Article Features Gus CaravalhoCraig ChavezDavid Pierce

Inspiring Leadership: Next Generation Update – A New Opportunity

Gus Caravalho is a management assistant for the City of Buena Park and can be reached at Craig Chavez is a management intern for Orange County Animal Care and can be reached at David Pierce is an intern for the City of Irvine and can be reached at Jason Machado, development specialist for the City of Huntington Beach, provided invaluable research assistance for this article and can be reached at

At a recent conference titled “Generation Next in the Public Workplace,” sponsored by California State University, Fullerton and the International City/County Management Association (ICMA), Paul Peretz, director of Fullerton’s Master’s of Public Administration (MPA) program, addressed the assembled crowd of students and professionals. “Over the past five or six years,” he said, “I have been seeing more and more young people recently out of college apply to our program — so many, in fact, that the characteristics of our MPA student population are changing.”

Currently, CSU Fullerton’s MPA website includes this description of a typical student: “… someone working full-time in the public sector or a nonprofit organization, who has been out of school for three or four years and has decided that they want to become a manager.” This could be considered the “traditional” MPA student. But if the seats in MPA classrooms are being filled with younger people, is this description still accurate?

To find out, we solicited demographic data from the 14 MPA programs in California accredited by the National Association of Schools of Public Affairs and Administration and received responses from 10: the California State Universities at Fullerton, Long Beach, Pomona, San Bernardino, Chico, Bakersfield, Los Angeles and Dominguez Hills; San Diego State University and San Francisco State University.

MPA Students Are Younger

The results show that from 2001-07, the proportion of California MPA students age 25 years and younger has increased by 53 percent, accounting for roughly a quarter of the MPA student population in 2007. In some programs, such as Fullerton and San Diego, individuals age 25 and younger made up more than a third of the students. CSU Long Beach’s increase of 78 percent was the largest (not counting CSU Bakersfield’s more than 1,000 percent increase, which is not representative of the total data). Only CSU Los Angeles and Dominguez Hills saw slightly negative trends.

Frank Benest, former city manager of Palo Alto and lead author of the ICMA publication Preparing the Next Generation, was both surprised and encouraged by these findings. He cautioned that although these trends seem positive, they do not indicate a tidy solution to the next generation crisis; that is, the ability to fill local government positions of retiring Baby Boomers. Cities still must make changes to take advantage of these favorable statistics. “These data show that internships will be an even more important hook to pull people into local government,” he said. “And practitioners must make an effort to get back into MPA classrooms and give this younger cohort guidance and direction.”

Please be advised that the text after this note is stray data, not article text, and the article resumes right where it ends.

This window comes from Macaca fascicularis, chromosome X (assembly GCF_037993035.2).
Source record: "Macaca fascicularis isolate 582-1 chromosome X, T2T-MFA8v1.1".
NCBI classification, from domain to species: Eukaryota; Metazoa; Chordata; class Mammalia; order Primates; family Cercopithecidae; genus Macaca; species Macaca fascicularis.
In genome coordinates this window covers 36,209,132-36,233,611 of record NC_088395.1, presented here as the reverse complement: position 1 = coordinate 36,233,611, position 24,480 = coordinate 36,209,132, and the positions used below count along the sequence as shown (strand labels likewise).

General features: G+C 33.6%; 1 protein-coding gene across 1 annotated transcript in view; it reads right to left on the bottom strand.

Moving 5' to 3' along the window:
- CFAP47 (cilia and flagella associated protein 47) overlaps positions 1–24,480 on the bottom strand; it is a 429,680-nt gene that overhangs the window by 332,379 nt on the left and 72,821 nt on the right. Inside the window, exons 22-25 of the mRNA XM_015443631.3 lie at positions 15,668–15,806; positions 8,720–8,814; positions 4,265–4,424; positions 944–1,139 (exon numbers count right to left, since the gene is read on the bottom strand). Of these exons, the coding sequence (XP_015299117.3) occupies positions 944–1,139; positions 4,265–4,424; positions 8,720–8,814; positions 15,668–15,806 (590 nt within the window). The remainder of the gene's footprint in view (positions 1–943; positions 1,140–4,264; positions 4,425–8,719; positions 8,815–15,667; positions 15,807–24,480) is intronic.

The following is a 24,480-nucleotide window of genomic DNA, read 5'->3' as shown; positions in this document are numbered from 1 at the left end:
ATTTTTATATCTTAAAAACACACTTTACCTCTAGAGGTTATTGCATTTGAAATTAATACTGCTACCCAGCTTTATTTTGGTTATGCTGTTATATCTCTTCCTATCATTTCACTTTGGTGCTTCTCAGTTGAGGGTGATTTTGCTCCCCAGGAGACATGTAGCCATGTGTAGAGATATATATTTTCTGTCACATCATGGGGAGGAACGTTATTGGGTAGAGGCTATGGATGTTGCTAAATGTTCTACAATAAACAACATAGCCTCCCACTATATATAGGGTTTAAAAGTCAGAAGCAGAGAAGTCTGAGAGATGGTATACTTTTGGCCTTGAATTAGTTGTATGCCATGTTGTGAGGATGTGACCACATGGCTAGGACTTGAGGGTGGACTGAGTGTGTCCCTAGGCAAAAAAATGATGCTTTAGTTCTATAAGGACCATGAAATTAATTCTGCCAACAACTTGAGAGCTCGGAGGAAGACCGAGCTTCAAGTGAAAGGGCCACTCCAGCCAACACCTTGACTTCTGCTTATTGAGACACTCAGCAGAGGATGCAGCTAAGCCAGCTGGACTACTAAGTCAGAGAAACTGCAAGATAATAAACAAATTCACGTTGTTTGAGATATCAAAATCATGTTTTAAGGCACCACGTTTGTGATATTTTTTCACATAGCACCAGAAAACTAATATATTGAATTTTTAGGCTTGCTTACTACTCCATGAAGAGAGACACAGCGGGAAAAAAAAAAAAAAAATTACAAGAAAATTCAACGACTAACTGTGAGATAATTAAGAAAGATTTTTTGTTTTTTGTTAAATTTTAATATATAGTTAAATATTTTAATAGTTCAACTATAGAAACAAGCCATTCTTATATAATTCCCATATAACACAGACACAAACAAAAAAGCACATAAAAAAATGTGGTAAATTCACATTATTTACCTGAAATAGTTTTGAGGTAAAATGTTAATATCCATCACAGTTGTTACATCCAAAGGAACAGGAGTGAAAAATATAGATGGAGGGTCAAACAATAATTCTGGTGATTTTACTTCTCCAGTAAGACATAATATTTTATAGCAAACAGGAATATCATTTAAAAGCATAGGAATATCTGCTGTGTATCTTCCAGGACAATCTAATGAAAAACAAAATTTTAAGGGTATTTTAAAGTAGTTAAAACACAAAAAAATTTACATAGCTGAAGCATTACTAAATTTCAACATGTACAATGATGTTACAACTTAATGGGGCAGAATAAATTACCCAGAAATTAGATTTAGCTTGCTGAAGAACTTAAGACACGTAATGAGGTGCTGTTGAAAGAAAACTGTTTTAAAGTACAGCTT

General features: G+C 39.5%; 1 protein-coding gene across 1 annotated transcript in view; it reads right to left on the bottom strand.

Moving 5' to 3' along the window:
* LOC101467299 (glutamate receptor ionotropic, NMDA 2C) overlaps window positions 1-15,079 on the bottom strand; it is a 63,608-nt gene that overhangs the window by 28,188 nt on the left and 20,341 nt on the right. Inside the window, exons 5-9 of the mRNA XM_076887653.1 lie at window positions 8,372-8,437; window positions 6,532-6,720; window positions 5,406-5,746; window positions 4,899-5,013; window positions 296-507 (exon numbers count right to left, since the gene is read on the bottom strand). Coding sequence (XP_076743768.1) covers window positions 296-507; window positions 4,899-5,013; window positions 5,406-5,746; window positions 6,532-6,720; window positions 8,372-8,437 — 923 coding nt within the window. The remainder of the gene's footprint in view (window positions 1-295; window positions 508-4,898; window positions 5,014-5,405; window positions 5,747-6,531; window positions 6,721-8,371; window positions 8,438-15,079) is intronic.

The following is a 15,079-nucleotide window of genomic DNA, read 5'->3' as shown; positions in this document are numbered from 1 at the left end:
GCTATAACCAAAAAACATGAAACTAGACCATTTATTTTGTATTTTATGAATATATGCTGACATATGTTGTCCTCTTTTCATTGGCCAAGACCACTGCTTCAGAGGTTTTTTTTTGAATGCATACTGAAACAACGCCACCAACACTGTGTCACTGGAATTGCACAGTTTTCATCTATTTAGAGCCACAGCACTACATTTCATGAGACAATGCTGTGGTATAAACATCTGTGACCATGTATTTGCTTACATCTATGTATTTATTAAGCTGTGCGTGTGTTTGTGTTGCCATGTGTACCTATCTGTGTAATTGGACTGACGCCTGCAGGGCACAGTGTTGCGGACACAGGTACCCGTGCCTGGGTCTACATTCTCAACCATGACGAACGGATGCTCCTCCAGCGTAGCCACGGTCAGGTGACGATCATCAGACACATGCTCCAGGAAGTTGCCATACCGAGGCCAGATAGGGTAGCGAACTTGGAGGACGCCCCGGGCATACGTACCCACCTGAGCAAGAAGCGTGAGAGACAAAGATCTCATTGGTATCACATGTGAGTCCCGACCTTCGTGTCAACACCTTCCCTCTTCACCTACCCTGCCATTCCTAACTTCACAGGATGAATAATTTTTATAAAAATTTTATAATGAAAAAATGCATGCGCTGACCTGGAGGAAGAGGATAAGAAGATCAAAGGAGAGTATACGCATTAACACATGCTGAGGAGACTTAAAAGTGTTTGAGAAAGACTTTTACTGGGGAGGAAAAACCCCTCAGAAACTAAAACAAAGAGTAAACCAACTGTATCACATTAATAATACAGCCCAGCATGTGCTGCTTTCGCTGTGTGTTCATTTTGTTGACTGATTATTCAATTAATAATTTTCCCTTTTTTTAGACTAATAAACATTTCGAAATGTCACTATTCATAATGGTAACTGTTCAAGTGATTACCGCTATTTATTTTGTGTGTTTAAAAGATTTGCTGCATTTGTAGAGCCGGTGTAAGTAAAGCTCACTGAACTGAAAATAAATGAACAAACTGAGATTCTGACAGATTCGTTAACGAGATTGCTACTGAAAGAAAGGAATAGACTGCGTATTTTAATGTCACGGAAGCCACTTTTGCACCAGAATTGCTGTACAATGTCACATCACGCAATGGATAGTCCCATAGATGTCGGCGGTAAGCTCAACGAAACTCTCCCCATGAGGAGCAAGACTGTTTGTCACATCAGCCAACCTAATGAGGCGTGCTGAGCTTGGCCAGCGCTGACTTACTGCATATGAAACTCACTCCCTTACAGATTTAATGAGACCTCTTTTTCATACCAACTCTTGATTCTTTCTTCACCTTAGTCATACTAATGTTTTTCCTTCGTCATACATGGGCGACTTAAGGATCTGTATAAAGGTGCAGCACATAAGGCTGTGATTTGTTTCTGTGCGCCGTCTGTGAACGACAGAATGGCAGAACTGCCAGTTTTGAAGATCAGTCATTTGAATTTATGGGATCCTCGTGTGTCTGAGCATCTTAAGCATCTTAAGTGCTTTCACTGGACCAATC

The importance of internships cannot be overstated. If the proportion of younger people in MPA programs is growing, then the proportion of MPA students with work experience is shrinking. This means MPA programs cannot continue to use curriculum assumptions based solely on the traditional MPA student, as a young MPA student is often just a year out of undergraduate school and lacks the significant time in a government job that’s needed to understand the MPA material from a work experience perspective. Therefore, new job preparation components need to be included in MPA classes, as a larger proportion of students are now looking for work rather than working. Furthermore, as Joseph Donabed, city manager of Hughson, said, “City managers need to take an individual under their wing and really focus on giving that person the real-world experience needed to become a public administrator.”

This doesn’t have to be an overwhelming task. “I can’t fix the whole problem of preparing the next generation by myself,” said Ken Pulskamp, city manager of Santa Clarita. “But I can make sure that my intern has a really positive experience.”

New Ways to Develop Future Managers

Universities and their surrounding cities need to create strong partnerships where they collaborate to place their MPA students in internships. Furthermore, a strong component of an internship has to be a commitment to getting that person a job.

With this increased communication, cities have the opportunity to work with MPA programs to get their future employees trained to their specifications at a low price while they are in school. This is significant because many cities face monetary constraints. “I think the biggest issue relates to budget and our ability to afford not only internship positions, but full-time positions,” said Cathy Standiford, assistant city manager of Santa Ana. While financial constraints are a reality for all cities, Benest noted that cutting intern positions — part-time positions with no benefits, paid a modest hourly wage — doesn’t save very much money compared to the overall city budget.

Certainly, most MPA students are still traditional, age 26 years or older. But given the trend toward younger students in MPA programs, this is an excellent opportunity for universities and cities to take action and keep these clearly interested young people in local government.

This article appears in the September 2008 issue of Western City
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